After he returned to Canada in 1959, as he was completing the 160 works of the Passion of Christ series in gouache, Kurelek gradually transitioned back to using oil on panel, predominantly Masonite, supports. Through the remainder of his career, as curator Joan Murray notes, Kurelek’s preparatory and painting method remained “almost preposterously simple and rough”: “He applied a gesso ground to Masonite board, then either oil or acrylic (sometimes in the form of spray), then outlined the composition with a ballpoint pen. For texture, he used coloured pencils; for fine details, he scratched, or scribbled, or brushed the surface. He finished by adding details in pen.”
The appearance of ballpoint pen, spray paint, and a vibrant, unnatural colour palette in a work such as Not Going Back to Pick Up a Cloak; If They Are in the Fields after the Bomb Has Dropped, 1971, characterizes Kurelek’s final period, beginning in the late 1960s.
The studio environment he maintained also sustained Kurelek’s image as a “picture maker” craftsman. Kurelek thrived on time and space constraints. He would often combine painting with fasting, and could work for days with little sustenance beyond water, coffee, and oranges.
When he moved to the Toronto Beaches in 1965, Kurelek transformed a former coal cellar in the basement into his studio. He constructed cupboards to store his paintings and tools and decorated the walls and ceiling with elaborately carved and painted Ukrainian designs. Despite these embellishments, Kurelek’s windowless studio was small, measuring roughly one by two metres, and remarkably spartan. He executed the majority of his paintings on his flat worktable.
Inside and Out: Kurelek’s Pictorial Composition
“The message is the most important thing in the picture for me,” Kurelek explained in a 1962 interview; “experimentation is secondary.” Nonetheless, in order to achieve his intended message, Kurelek needed to become adept at pictorial composition so he could seamlessly blend style and content. Kurelek’s paintings reveal what curator Tobi Bruce describes as the artist’s particularly keen sense of “pictorial staging.” Whether the setting is a claustrophobic interior, as in his 1955 work The Bachelor, or the flat, open Canadian prairie, as with The Devil’s Wedding from 1967, Kurelek marshalled both style and composition to dramatic effect.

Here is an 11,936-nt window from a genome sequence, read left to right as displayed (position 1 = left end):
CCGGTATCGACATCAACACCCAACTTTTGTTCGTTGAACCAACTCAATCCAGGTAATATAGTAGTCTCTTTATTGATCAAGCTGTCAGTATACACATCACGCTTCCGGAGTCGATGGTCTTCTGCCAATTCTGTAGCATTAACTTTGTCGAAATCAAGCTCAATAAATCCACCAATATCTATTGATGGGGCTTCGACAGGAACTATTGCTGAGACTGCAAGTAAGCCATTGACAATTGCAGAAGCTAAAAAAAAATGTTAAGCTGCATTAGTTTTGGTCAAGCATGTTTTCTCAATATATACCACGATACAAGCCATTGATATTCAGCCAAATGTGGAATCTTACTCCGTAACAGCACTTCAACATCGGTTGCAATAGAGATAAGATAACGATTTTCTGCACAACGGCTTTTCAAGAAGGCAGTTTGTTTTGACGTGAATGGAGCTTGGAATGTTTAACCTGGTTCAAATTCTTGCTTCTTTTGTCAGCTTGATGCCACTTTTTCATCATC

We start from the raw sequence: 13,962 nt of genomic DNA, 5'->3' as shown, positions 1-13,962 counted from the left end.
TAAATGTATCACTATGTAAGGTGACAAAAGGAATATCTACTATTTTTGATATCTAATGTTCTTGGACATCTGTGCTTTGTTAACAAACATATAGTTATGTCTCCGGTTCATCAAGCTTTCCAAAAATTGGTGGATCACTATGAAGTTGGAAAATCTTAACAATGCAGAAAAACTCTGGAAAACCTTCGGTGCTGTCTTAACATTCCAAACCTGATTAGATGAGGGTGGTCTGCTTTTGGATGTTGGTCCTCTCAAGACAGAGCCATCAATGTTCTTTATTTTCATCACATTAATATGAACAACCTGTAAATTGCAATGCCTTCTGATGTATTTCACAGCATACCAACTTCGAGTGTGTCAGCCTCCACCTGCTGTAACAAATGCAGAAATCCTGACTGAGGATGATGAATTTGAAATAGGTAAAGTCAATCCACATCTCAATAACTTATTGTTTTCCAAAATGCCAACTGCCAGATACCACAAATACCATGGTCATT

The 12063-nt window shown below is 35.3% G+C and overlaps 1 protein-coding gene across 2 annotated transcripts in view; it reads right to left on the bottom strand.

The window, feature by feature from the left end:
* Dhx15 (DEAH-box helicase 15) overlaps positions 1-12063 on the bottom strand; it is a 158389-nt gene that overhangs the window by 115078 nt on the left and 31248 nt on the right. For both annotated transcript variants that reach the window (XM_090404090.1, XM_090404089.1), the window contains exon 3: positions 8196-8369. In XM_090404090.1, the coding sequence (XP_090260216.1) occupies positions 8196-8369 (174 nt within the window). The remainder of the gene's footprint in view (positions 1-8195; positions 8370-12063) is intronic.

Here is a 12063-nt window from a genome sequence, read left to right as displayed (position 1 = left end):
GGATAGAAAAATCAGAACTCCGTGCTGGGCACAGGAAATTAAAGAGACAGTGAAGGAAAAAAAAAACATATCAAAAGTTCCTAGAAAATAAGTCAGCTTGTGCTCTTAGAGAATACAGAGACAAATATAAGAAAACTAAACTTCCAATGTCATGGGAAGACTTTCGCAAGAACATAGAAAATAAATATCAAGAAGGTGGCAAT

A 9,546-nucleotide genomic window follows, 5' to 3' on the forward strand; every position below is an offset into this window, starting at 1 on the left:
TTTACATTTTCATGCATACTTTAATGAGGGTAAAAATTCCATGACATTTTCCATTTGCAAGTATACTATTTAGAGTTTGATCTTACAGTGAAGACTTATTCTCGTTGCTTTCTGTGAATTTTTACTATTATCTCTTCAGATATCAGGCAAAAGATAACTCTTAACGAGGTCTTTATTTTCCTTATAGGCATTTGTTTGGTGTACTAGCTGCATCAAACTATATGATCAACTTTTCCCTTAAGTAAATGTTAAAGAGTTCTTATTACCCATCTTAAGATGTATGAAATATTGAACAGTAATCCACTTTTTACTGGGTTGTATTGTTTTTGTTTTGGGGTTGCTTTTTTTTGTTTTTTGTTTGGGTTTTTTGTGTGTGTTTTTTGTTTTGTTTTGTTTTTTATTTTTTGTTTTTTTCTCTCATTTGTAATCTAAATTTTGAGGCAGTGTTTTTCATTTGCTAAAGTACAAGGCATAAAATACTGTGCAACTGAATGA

Kurelek’s paintings from the 1950s reveal two distinct compositional strategies. In works like The Maze, 1953, I Spit on Life, c. 1953–54, and The Tower of Babel, 1954, the momentum is toward the construction of horror vacui, or “ fear of empty space” leading to visual overcrowding, to convey his interior life—his haunted memory and sense of isolation from the world around him. Simultaneously, in works like Where Am I? Who Am I? Why Am I?, c. 1953–54, and Lord That I May See, 1955, Kurelek represents the equally bleak world outside his own mind. Solitary figures roam barren landscapes, groping blindly for answers in an empty world. In his 1957 Self-Portrait Kurelek sets himself before a painted collage of photographs, postcards, artworks, and quotations that combine images relating to his inner life and the external world and together announce the new direction his life was to take following his conversion to Roman Catholicism.